The Maritime History of the Great Lakes
Daily News (Kingston, ON), April 17, 1854

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If "good old Kingston" cannot claim rank with the most progressive of Canadian cities and towns, its onward march is yet by no means so slow as some envious, ill-natured people "out west" choose to represent it. The last few years have witnessed a considerable extension of the city, a much improved style of building, both for purposes of business and pleasure, the introduction of new and important branches of business, and the infusion of a more active trading and enterprizing spirit among its people - and if all this has not been carried out and exhibited in so great a degree as in other more highly favored localities which we might name, we have at least no reason to be ashamed of "showing our hand."

It will be the business of the writer of these notes, following an excellent annual custom, almost exclusively Kingstonian, to point out with as much brevity as the multitudinous character of the subject will permit, in what this progression consists, what changes have taken place during the past year, what preparations have been made and are making for the business of the year upon which we may now be said to be entering, what degree of prosperity has been already attained, and what may be fairly anticipated as the result of another year's operations.

First, let us look at our ship-building and shipping. Kingston has always been largely dependent upon these. It has suffered much from a partial withdrawing of that business of transhipment which had for years been so advantageous to its interests. The creation of the St. Lawrence Canal - the facilities afforded by it to the largest class of lake vessels, enabling them, without any intermediate breaking of bulk, to deliver their cargoes at a sea-port, threatened seriously to do for the warehouses and wharves of our good city what the opening of the Rideau Canal had done for Prescott, and write "ruin and decay" upon them in apparently ineffaceable characters. But Kingston survives that shock, as it did the preceding one of the removal of the seat of Government, and now its wharves, warehouses and shipyards present a most gratifying picture of activity and enterprise.

In this connection let us visit the


Here is a bustling scene, but the first objects which strike the eye are as novel as they are imposing. Two large sea-going vessels, one all but completed, the other in frame, arrest the attention by their huge proportions. Lake vessels of the largest class are observed on all sides, but are dwarfed by the comparison, and one feels himself, for the moment, not at a small port of an inland fresh water lake, but at some Atlantic ship-building station, from which goes forth a portion of the commerce which traverses every sea.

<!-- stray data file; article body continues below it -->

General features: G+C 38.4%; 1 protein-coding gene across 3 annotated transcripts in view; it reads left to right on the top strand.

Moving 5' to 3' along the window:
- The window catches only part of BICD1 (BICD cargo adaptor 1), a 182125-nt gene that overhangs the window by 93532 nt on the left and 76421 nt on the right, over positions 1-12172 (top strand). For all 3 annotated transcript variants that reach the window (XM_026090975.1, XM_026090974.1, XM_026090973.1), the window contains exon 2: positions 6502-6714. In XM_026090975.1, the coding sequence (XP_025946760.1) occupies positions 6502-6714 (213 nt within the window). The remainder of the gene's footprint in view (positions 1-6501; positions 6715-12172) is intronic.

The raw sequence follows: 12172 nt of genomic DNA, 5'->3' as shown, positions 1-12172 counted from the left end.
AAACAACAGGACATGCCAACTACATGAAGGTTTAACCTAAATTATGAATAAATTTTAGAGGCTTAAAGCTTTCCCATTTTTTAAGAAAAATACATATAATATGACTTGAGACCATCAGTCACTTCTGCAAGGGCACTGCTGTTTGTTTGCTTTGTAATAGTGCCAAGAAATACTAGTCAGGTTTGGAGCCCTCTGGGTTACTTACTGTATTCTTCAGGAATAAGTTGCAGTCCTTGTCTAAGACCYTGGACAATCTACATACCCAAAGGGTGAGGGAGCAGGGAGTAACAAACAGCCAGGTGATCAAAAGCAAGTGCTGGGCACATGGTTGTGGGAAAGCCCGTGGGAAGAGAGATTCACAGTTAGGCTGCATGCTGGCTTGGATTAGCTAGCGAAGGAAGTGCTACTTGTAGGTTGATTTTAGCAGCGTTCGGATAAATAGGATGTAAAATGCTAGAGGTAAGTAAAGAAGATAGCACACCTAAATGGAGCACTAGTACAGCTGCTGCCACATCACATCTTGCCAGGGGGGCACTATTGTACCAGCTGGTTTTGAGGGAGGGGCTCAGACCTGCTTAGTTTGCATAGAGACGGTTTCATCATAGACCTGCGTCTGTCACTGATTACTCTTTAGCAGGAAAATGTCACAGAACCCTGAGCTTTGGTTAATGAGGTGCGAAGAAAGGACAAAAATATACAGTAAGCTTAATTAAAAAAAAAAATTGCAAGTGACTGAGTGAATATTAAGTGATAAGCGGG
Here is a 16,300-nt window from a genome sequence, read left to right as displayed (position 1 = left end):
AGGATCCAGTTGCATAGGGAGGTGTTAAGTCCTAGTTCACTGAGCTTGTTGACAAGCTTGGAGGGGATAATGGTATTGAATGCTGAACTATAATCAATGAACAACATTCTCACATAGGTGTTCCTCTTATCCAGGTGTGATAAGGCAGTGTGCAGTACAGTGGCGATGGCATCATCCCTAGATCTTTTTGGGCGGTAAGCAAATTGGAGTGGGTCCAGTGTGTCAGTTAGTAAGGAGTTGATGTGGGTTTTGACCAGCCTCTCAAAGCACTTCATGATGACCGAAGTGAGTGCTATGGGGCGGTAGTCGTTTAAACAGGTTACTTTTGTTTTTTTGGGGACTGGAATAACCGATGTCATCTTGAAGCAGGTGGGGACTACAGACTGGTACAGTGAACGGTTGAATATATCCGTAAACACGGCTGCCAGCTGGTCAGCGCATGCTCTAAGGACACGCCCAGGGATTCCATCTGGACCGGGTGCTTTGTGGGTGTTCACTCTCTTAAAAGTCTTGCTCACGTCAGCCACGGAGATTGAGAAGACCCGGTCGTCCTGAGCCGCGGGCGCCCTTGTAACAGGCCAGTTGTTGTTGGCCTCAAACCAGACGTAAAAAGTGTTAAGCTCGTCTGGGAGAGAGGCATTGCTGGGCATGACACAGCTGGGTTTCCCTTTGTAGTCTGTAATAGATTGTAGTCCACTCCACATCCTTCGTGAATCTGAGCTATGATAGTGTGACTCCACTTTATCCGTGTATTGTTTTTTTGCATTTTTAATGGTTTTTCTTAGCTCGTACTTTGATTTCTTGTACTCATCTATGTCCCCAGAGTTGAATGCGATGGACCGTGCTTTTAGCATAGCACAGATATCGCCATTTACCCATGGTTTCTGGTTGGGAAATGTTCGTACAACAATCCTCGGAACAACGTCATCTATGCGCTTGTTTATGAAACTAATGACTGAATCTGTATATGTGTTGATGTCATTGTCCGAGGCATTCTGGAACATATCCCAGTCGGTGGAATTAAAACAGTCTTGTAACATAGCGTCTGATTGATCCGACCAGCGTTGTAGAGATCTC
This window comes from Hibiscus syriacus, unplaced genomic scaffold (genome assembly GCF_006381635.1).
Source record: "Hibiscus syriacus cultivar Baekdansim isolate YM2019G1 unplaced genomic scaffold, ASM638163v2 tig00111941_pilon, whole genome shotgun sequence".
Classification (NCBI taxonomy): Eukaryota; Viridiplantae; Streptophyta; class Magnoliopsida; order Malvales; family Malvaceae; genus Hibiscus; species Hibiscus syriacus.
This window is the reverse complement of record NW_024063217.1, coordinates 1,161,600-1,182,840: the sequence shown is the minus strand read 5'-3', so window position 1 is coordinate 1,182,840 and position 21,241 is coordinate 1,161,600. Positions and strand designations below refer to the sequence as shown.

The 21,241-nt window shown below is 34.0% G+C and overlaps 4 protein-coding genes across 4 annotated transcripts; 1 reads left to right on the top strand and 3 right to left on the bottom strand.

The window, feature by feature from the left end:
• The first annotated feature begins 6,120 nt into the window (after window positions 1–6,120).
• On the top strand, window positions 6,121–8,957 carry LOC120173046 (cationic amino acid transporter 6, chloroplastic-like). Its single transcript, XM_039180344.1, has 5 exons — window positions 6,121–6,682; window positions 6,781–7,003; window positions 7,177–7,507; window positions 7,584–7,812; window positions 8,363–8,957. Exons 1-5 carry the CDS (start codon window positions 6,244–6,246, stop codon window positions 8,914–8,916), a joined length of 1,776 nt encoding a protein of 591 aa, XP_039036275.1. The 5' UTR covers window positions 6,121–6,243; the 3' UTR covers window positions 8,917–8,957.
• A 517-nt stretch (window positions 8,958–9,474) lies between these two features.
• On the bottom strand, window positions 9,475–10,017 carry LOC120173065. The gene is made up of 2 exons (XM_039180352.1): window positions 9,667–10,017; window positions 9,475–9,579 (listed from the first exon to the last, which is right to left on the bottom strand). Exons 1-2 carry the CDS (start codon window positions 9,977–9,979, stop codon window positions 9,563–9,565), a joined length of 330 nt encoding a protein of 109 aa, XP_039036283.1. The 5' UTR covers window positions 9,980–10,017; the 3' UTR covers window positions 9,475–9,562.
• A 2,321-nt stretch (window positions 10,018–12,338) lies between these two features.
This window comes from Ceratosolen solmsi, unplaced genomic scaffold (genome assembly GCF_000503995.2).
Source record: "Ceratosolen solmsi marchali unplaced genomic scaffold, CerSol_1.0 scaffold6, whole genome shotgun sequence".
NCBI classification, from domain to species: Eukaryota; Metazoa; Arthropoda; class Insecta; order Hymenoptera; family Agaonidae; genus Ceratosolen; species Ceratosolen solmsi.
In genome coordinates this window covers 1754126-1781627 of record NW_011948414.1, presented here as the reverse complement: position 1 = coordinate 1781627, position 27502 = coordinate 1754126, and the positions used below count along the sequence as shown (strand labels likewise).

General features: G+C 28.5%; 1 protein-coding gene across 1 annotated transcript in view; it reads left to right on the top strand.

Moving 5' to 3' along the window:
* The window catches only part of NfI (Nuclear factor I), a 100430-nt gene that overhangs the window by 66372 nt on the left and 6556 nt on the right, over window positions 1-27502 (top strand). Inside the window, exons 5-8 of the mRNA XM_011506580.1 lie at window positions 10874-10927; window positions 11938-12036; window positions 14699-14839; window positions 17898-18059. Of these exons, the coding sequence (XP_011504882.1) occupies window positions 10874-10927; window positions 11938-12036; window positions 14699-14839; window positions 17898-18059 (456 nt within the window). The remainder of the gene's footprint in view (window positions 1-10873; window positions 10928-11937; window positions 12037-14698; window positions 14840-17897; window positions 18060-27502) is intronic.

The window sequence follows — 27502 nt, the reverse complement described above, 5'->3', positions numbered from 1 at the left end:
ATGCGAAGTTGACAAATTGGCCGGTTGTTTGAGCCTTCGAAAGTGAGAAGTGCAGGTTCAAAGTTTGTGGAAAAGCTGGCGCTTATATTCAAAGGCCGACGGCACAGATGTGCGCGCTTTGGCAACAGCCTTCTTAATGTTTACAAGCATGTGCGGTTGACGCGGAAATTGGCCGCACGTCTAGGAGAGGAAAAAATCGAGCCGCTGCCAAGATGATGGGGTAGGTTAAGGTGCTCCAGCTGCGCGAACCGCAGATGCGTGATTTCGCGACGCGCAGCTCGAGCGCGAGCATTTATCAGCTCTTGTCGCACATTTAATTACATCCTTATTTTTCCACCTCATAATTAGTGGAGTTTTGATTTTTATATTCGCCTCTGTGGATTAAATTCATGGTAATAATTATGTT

If the construction of the St. Lawrence Canal proved injurious in its first effects to Kingston's interests, as already pointed out, it opened to us a new field of enterprize upon which we have not been slow to enter. The word "we" must be used here, because he is "one of us," but in fact to one of our citizens, Capt. Gaskin, is mainly due the credit of seizing upon the advantages offered here for ship-building and the facilities afforded by the canal for passing large sea-going vessels to tide-water. It is hardly necessary to add that the Marine Railway ship-yard under Mr. Counter's direction, has been made to carry these conceptions into effect in the most satisfactory manner. In our notes of last year reference was made to the three vessels then building in this yard, to their capacity, and the excellence of their construction. One of these, the Cherokee, was taken to Liverpool by Capt. Gaskin, sold there, and as our readers are aware, is now engaged in the African trade. Another, the Arabia, built for Messrs. Boyd & Co., has just been fitted out for sea, and is about to proceed to Glasgow with a cargo of produce, where it is not improbable she may be put upon the ( ? )th for a return cargo, and be the first vessel to realize the idea in which the St. Lawrence canals originated, of delivering a sea-borne freight at one of our inland ports without the breaking of bulk; and we have reason to believe that the third vessel, the John Hiseman, built for W. Meyers, Esq., is also destined for a transatlantic port. These facts speak for themselves, and fully bear out the anticipations in which the writer indulged this time twelve-months, when alluding to the facilities existing here for ship-building, and the importance of the trade to Kingston.

Back to the new vessels. These are of unusual dimensions: they are strictly sea-going ships, built with special reference to ocean navigation, and are too large to be employed on the lakes, the one now nearly ready for launching measures about 750 tons, and is bark-rigged; the other, in frame, will be ship-rigged, and having ( ? )teen feet greater length than the first one, will probably measure 850 tons. These vessels are building under the inspection of Lloyd's agent, of the best material, are copper-fastened, have ( ? )ps and top-gallant forecastles, are clipper-modelled, and it is not too much to say of them that they will be among the fine vessels extent. Indeed no expense has been or will be spared by either the owner or contractor to make them, in model, excellence and strength of workmanship and material, rank high among first rate ships. The launching of one of these fine vessels will take place about the 1st of May, and, we understand, she will at once proceed to Montreal, to take in cargo for Liverpool. The other will not be ready for launching until the latter end of July, in all probability, when we expect to see their present places occupied by the keels of similar vessels, to be succeeded by others of like kind. The example has been set. Who will follow it, and increase to an unlimited extent our operations in a branch of trade which, though in its infancy here, is productive of so much benefit to the city ?